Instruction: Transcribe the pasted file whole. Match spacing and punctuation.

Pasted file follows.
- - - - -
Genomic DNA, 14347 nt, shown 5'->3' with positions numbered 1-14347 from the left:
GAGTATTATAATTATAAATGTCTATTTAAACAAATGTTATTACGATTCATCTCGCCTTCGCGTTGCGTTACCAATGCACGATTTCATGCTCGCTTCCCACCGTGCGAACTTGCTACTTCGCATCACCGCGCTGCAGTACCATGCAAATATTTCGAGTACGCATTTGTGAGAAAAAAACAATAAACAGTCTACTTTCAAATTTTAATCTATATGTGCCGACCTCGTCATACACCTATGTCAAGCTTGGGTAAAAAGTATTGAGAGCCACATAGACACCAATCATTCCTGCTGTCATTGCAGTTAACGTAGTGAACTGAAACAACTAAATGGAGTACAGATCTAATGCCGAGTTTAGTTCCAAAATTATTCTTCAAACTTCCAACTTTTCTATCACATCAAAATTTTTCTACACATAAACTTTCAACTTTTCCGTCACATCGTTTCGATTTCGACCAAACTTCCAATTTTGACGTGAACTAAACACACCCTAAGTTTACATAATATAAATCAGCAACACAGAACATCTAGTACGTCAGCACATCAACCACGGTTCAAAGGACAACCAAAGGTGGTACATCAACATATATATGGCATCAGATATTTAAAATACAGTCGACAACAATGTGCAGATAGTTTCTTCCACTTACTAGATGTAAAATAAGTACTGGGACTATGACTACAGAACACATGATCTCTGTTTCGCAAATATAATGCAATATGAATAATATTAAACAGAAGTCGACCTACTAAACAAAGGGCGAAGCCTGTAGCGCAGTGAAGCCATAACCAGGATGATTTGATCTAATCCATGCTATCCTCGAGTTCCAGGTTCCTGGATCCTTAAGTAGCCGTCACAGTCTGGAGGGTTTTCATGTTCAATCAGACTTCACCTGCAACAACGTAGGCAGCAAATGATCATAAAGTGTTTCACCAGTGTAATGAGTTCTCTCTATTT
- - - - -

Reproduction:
Genomic DNA, 14347 nt, shown 5'->3' with positions numbered 1-14347 from the left:
GAGTATTATAATTATAAATGTCTATTTAAACAAATGTTATTACGATTCATCTCGCCTTCGCGTTGCGTTACCAATGCACGATTTCATGCTCGCTTCCCACCGTGCGAACTTGCTACTTCGCATCACCGCGCTGCAGTACCATGCAAATATTTCGAGTACGCATTTGTGAGAAAAAAACAATAAACAGTCTACTTTCAAATTTTAATCTATATGTGCCGACCTCGTCATACACCTATGTCAAGCTTGGGTAAAAAGTATTGAGAGCCACATAGACACCAATCATTCCTGCTGTCATTGCAGTTAACGTAGTGAACTGAAACAACTAAATGGAGTACAGATCTAATGCCGAGTTTAGTTCCAAAATTATTCTTCAAACTTCCAACTTTTCTATCACATCAAAATTTTTCTACACATAAACTTTCAACTTTTCCGTCACATCGTTTCGATTTCGACCAAACTTCCAATTTTGACGTGAACTAAACACACCCTAAGTTTACATAATATAAATCAGCAACACAGAACATCTAGTACGTCAGCACATCAACCACGGTTCAAAGGACAACCAAAGGTGGTACATCAACATATATATGGCATCAGATATTTAAAATACAGTCGACAACAATGTGCAGATAGTTTCTTCCACTTACTAGATGTAAAATAAGTACTGGGACTATGACTACAGAACACATGATCTCTGTTTCGCAAATATAATGCAATATGAATAATATTAAACAGAAGTCGACCTACTAAACAAAGGGCGAAGCCTGTAGCGCAGTGAAGCCATAACCAGGATGATTTGATCTAATCCATGCTATCCTCGAGTTCCAGGTTCCTGGATCCTTAAGTAGCCGTCACAGTCTGGAGGGTTTTCATGTTCAATCAGACTTCACCTGCAACAACGTAGGCAGCAAATGATCATAAAGTGTTTCACCAGTGTAATGAGTTCTCTCTATTT